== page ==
Craving Warmth in a Bowl? Two Noodle Shops at the 808 Center Deliver

Mian and Sakura Ramen serve unique bowls of Chinese-style noodles you won’t find anywhere else.
Satisfying our noodle cravings at Mian, which opened this year at the 808 Center.
Photos: Catherine Toth Fox


The rain had just stopped, and I was sitting—shivering—in the waters off Waikīkī.


The only thing on my mind at that moment, sitting on my longboard in a thin wetsuit top as Tropical Storm Olivia headed our way: a hot bowl of noodles.


One of my fellow dawn-patrollers, who shares my affinity for food, mentioned he had tried Mian, a Chongqing-style noodle house that opened a few months ago in the 808 Center near Walmart. He raved about the house beef noodles and the pork dumplings.


All I heard was noodles.


SEE ALSO: Honolulu’s Best-Kept Secret is Out: The 808 Center


Turns out, Mian, a California-based chain, is run by Tony Xu, the chef behind the wildly popular Chengdu Taste restaurants. In this case, Mian opened in the space vacated by Chengdu Taste on the first floor of the 808 Center. (That restaurant, which specializes in the Sichuan dishes of its namesake city, is moving to a larger space on the second floor. It’s slated to open next month.) The same people who ran Chengdu Taste are now operating Mian.


SEE ALSO: First Look: Chengdu Taste


With a name like Mian—which means noodles in Chinese—it’s no surprise the menu is almost entirely noodle dishes, from bowls with sliced chicken gizzards to the popular zajiang mian topped with ground pork, green onions and a fried egg. The noodles are made locally using Mian’s special recipe, which calls for egg whites instead of whole eggs, giving them a lighter, chewier texture.


On a recommendation from my friend in the surf, we ordered the spare rib noodles ($10.99), a humble bowl of noodles, tender pork meat and wilted bok choy in a spicy red broth. We also tried the Sichuan cold noodles ($9.99)—it ended up being my favorite, though it wasn’t a hot bowl of soup—with slightly thicker noodles and dressed in a tangy, vinegary sauce topped with crushed peanuts and green onions. (It’s reminiscent of tsukemen at ramen shops, where the noodles and the dashi come in separate bowls.)


The spare rib noodles with Mian’s special noodles.


The Sichuan cold noodles are spicier than they look.


The heat here is no joke, and, though I’m not much of a tea drinker, I was happily sipping on the complimentary chilled mung bean tea, which cools down the spiciness of the food.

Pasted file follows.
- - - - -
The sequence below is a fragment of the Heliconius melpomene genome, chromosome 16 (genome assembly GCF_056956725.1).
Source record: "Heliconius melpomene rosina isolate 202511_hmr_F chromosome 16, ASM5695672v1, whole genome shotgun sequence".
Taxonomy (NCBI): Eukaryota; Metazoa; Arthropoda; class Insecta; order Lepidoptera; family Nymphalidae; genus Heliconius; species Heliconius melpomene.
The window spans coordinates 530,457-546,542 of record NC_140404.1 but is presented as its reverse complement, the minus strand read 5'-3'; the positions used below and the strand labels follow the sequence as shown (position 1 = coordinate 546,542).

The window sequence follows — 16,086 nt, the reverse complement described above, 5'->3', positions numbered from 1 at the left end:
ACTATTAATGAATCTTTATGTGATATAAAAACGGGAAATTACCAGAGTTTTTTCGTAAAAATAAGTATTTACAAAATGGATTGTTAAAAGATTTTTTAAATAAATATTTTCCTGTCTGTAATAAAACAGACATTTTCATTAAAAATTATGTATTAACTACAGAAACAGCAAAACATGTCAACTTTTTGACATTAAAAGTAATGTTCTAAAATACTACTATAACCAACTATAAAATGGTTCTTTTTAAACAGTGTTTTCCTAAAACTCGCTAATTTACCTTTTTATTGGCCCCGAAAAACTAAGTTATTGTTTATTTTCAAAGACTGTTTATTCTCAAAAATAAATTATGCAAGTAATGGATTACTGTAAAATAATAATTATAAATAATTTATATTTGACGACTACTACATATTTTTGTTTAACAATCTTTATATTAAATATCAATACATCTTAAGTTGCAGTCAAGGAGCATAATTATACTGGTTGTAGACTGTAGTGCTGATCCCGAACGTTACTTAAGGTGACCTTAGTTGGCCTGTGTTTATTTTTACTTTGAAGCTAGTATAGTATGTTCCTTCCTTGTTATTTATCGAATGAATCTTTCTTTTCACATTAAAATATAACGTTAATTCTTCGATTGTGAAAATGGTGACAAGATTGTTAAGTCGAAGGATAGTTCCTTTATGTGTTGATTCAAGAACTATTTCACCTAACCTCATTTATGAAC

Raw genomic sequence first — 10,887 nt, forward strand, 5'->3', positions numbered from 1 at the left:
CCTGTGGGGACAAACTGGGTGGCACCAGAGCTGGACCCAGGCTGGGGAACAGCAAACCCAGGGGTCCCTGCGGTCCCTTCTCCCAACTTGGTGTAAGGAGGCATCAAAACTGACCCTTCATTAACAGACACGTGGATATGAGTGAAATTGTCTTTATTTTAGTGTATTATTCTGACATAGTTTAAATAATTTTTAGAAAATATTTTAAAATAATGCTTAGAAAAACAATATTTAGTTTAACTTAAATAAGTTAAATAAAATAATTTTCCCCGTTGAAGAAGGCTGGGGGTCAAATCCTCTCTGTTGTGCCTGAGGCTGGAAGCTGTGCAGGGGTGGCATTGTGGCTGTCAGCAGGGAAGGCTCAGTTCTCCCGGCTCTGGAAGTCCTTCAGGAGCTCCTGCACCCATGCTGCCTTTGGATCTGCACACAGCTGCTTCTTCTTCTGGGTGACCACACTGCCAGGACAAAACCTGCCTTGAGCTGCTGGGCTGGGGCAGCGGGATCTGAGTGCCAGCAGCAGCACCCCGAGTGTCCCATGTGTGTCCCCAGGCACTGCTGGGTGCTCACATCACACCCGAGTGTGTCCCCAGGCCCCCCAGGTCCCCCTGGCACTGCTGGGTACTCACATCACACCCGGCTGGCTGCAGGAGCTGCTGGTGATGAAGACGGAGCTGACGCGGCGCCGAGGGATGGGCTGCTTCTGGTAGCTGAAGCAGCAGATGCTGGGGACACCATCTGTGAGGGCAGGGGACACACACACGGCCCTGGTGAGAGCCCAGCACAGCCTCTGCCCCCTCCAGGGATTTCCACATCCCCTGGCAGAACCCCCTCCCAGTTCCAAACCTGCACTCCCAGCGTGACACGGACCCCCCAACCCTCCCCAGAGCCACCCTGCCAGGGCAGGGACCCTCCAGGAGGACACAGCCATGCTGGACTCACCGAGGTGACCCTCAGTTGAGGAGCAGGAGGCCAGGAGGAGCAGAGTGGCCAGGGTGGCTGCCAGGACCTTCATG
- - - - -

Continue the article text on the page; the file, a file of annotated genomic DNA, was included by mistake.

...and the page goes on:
A standout is the chaozhou, or minced pork dumpling ($10.99), which is dressed in a sauce of red chili oil, sugar and garlic. They’re so tasty and easy to eat, you’ll devour three before realizing your lips are numb. (Cue the tea.)


The manager also served us an appetizer of steamed egg with minced pork ($5.99), which brought back memories for my lunch partner. “It’s what my mom used to make—only better,” she said. The egg, which is steamed to a custardlike texture—similar to chawanmushi—is silky, much like tofu. And the pork has the right balance of salty and sweet. I thought I was full from eating the other three dishes, but I found myself able to squeeze in a few bites of this. It’s seriously addicting.


The pork-filled dumplings.


The steamed egg topped with spicy minced pork.


Two doors down is another noodle shop, Sakura Ramen, this one serving Japanese-style ramen along with Chinese noodle dishes even my bona fide Chinese friend hadn’t heard of.


The current owners took over the shop in 2017 and continued to serve the familiar ramen shop dishes that had been on its menu: tonkotsu ramen, miso ramen, chicken katsu curry rice, gyoza.


But they added a few new items that set Sakura Ramen apart from other ramen-ya.


Sakura serves two kinds of maocai, a stewlike dish originating from Chengdu and packed with a variety of veggies and meat in a spicy, oily mala sauce made with Sichaun peppercorn and other spices. The two kinds of noodles used in this dish—long thin rice noodles and thick starchy noodles similar to chow fun (both $10.95 each)—are made in-house. The bowls came loaded with bits of beef, a mound of minced garlic, wood ear mushrooms, cilantro, bamboo shoots, bean curd, green onions and daikon.


The maocai, a stewlike dish originating from Chengdu, features your choice of either thick starchy noodles (left) or long thin rice noodles, both made in-house.


The popular garlic-butter lobster ramen.


We did try one of the ramen bowls: The most popular is the garlic-butter lobster ramen ($13.95), which is a great deal when you consider there are chunks of lobster meat in the bowl. The noodles are typical ramen-style noodles, supplied by Sun Noodle, and the broth is rich, buttery and decadent.


Good to know: Sakura Ramen is open until midnight weeknights and 2 a.m. on the weekends. So when that craving for a hot bowl of noodles hits, even in the lineup, you can satisfy it here.


Both restaurants are located in the 808 Center, 808 Sheridan St. Mian, (808) 589-1818. Sakura Ramen, (808) 773-7765,